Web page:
Previously on Breaking Bad, Skyler f*cked Ted. Other things happened.
We open on a gas station that's so out of the way, they don't even have the up-to-date price on Kools. Jesse pulls up in the RV, apparently on his way home after his cooking expedition. A couple days in the desert has returned the patchy scruff to his face, which will only benefit everybody. He's also managed to regain a bit of his old swagger, as evidenced by the fact that he tries to get the cherubic counter girl to let him slide on the cost of gas, as he's fresh outta cash. The girl gets giggly in his presence -- and who could blame her? As my pal the Couch Baron so astutely texted me Sunday night, "He's got the best eyelashes of any meth dealer I've ever met." Mmm hmm. ...Sorry, where were we? Right, lost in Jesse's eyes. ANYWAY! The girl is not a rule-breaker and it doesn't look like she's going to cave. Until Jesse pulls out a baggie with the blue stuff in it. "Maybe we could trade. ...Ever try it?" His face cocked flirtily to the side. She hasn't; she's only smoked pot. "That stuff's really addictive right?" she asks. Jesse shakes it off. "It's just a media thing." So when Jesse said he accepted his role as a bad guy, I guess he really, really meant it. She asks what it's like. "It's awesome," Jesse says, with just enough honesty to prove he knows better. "Everything is maximum interesting. You get these really cold and sharp-like action dagger feelings? It's awesome." He presses her. This is hard to watch. A police officer rolls into the store, and Jesse, with the cocksure steeliness of a much less scrawny man, keeps the meth baggie on the counter, and his eyes squarely on his lady friend. With the cop now in line to check out, she takes it. Victorious, Jesse saunters out. A dealer once again.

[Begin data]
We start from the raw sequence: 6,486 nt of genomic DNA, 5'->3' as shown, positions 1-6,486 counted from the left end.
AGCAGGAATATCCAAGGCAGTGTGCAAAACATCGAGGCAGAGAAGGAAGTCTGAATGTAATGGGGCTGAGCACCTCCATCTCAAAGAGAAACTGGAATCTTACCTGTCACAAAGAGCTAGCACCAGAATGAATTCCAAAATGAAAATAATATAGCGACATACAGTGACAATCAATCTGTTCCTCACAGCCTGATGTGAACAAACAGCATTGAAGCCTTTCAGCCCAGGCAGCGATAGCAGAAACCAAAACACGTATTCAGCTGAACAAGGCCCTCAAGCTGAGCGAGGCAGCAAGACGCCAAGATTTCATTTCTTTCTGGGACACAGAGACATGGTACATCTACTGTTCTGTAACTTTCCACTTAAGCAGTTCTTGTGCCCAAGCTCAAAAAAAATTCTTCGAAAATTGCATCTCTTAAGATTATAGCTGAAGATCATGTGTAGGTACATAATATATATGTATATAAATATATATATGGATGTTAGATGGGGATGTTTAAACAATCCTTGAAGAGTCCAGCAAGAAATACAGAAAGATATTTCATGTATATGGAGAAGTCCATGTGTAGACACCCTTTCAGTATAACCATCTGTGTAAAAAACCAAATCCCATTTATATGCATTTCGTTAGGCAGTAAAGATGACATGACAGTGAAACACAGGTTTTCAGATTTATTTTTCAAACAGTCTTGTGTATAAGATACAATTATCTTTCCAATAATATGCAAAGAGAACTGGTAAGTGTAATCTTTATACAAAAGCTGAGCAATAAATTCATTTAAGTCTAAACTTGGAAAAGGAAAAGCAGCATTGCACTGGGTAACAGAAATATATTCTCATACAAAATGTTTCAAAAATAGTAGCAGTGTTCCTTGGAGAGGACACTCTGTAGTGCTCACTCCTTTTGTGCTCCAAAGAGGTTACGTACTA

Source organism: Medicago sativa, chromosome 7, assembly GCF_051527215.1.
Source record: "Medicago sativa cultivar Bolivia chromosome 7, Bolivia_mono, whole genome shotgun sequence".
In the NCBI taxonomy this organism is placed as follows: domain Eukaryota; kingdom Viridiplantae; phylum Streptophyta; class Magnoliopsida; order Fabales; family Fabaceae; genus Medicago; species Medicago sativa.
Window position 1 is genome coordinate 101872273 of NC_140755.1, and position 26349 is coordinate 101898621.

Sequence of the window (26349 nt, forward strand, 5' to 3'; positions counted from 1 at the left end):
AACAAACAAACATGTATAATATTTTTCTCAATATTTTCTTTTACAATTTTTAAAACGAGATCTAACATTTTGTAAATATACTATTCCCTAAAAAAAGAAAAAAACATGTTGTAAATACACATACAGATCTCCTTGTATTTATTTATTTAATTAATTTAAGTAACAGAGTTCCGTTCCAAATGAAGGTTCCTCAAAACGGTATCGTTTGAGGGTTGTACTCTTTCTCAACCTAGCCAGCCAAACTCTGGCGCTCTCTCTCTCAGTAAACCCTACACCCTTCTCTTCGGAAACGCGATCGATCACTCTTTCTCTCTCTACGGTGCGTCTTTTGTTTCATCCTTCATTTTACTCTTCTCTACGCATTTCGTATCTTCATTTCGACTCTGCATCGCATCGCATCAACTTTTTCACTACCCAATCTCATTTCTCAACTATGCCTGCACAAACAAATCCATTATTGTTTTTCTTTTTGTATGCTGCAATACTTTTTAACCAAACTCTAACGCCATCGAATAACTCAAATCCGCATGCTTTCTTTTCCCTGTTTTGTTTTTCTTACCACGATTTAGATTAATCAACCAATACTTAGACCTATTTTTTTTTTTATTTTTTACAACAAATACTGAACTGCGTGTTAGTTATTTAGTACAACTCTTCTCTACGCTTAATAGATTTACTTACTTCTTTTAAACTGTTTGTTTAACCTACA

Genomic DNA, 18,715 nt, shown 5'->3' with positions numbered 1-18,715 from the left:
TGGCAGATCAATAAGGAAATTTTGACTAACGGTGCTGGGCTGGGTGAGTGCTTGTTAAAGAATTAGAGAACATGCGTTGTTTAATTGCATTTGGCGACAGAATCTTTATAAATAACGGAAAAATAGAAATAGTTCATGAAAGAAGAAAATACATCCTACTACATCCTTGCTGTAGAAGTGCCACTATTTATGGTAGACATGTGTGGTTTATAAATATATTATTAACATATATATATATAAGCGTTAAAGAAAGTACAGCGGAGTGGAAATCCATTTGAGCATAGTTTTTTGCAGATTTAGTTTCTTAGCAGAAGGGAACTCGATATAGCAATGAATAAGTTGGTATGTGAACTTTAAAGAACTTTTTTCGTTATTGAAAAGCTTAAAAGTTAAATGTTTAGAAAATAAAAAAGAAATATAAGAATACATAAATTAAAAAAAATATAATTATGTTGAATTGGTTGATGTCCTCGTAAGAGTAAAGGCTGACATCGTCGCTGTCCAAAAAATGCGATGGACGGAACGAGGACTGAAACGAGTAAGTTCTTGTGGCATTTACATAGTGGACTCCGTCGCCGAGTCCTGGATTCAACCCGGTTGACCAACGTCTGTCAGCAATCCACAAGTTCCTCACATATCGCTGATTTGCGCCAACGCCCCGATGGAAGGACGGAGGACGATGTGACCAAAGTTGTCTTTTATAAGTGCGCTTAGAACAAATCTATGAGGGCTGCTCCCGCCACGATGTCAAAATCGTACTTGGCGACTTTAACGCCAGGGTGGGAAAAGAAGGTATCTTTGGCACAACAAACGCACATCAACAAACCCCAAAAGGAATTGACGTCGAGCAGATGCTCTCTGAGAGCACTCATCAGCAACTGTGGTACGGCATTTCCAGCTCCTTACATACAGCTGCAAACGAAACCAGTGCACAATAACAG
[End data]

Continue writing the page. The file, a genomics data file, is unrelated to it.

Saul's Strip Mall Law Emporium (Lawmporium?). Saul is trying out different neck brace sizes for this biker whose ambulance he chased. Mike shows up -- without knocking, a nice clue as to who's running who in this operation -- and Saul quickly shuffles biker (and his grandma) out. Though not before reminding them to tell their friends that he's drumming up a class-action for the victims of flight 515. "Victims' families would be great, but I'll take anyone on the ground who suffered emotionally!" I'll say this for Saul: as an attorney, the man is inclusive. He asks Mike if there's trouble. Mike, in turn, produces a tape.